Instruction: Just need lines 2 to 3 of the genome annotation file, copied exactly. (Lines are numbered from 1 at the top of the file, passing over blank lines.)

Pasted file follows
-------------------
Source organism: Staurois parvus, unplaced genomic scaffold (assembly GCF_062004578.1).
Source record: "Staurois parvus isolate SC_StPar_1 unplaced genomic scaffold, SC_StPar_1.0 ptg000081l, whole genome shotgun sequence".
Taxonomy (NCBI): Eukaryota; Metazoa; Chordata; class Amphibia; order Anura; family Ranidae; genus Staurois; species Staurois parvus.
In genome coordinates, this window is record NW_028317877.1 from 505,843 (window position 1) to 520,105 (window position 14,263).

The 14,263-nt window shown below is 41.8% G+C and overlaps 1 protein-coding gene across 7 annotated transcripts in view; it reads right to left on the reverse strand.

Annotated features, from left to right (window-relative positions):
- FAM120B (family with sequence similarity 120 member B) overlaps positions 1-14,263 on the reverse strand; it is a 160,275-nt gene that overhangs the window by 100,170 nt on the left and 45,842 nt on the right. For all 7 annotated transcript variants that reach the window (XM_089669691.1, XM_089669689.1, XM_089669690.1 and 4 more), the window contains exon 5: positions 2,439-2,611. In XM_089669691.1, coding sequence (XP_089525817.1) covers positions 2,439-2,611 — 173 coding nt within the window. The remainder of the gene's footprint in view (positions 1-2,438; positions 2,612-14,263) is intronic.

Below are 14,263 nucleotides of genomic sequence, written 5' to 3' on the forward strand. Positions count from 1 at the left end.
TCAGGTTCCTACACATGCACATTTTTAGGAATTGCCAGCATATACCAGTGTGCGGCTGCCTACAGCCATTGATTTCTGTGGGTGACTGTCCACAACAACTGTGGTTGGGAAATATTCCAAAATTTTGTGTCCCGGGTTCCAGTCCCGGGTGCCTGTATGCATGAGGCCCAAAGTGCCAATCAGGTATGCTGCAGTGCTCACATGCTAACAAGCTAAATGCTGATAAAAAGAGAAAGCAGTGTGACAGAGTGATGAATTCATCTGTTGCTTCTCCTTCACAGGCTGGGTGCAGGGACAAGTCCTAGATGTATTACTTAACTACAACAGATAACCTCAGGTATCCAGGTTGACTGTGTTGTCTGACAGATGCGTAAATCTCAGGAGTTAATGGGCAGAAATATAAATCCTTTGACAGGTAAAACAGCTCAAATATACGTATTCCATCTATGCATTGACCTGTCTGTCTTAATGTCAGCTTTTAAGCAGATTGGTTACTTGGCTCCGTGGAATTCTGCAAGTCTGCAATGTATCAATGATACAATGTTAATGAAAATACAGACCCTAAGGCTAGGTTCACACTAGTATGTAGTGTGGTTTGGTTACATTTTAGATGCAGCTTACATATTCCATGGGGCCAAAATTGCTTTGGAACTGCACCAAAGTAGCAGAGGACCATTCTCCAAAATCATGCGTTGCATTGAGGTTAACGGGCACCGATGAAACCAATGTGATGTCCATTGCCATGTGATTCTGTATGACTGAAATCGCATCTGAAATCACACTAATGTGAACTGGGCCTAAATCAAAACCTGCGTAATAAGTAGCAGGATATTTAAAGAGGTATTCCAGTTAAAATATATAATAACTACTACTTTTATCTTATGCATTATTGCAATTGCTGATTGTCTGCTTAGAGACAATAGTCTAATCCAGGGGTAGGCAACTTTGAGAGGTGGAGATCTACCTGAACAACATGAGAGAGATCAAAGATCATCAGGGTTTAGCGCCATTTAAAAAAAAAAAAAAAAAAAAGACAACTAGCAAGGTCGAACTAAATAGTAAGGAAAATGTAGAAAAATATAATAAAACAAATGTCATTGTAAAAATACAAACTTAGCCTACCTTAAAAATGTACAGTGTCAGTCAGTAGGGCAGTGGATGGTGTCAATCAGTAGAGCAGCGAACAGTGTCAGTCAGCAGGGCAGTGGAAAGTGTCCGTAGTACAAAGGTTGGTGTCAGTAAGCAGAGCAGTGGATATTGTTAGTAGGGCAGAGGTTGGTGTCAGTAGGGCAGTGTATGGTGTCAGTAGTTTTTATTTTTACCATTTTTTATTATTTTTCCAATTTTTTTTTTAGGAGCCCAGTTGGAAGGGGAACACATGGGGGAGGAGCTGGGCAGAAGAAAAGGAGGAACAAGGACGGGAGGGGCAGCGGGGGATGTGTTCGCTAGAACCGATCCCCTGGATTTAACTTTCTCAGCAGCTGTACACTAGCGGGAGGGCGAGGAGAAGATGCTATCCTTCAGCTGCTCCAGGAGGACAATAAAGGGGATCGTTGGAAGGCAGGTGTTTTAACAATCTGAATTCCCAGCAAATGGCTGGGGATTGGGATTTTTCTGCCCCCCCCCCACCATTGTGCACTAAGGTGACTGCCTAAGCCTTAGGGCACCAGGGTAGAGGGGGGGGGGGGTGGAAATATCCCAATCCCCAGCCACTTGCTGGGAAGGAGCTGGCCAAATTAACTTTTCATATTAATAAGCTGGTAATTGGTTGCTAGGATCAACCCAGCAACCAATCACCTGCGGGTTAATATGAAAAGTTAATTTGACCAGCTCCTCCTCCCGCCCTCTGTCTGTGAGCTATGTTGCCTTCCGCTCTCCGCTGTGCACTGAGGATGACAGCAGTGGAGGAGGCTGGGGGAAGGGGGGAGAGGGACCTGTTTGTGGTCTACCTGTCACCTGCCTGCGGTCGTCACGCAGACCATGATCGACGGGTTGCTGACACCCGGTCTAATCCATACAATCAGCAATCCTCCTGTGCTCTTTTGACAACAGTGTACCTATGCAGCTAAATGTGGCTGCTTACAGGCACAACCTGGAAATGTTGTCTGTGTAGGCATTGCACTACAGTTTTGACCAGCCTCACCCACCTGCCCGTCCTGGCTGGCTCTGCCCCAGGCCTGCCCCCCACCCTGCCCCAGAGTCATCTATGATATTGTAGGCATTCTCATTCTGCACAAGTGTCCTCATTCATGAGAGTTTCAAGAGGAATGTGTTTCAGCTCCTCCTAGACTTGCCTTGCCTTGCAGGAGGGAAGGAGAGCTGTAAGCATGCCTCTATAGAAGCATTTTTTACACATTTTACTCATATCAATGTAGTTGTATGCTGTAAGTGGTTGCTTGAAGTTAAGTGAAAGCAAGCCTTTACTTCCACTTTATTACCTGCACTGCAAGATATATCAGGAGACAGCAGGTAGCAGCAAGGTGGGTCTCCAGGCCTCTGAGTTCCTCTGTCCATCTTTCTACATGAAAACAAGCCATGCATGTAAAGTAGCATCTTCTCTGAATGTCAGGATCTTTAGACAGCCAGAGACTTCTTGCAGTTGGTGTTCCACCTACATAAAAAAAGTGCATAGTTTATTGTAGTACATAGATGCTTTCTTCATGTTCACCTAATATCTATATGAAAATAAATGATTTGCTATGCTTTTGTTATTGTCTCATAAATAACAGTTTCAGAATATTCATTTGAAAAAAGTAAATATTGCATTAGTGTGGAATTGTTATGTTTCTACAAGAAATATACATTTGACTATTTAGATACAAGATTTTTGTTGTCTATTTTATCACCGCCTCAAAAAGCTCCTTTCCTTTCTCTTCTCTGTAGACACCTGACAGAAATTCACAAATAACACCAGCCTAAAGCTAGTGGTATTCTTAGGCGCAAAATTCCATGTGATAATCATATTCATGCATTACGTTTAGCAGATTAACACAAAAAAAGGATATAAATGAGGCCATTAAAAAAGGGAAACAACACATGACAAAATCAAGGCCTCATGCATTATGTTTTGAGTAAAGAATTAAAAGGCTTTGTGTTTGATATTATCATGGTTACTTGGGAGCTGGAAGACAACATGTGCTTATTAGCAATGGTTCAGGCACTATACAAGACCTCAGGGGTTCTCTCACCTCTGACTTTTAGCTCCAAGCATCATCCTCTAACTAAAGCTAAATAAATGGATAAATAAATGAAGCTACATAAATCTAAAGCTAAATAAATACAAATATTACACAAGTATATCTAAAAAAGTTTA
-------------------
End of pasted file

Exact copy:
Source record: "Staurois parvus isolate SC_StPar_1 unplaced genomic scaffold, SC_StPar_1.0 ptg000081l, whole genome shotgun sequence".
Taxonomy (NCBI): Eukaryota; Metazoa; Chordata; class Amphibia; order Anura; family Ranidae; genus Staurois; species Staurois parvus.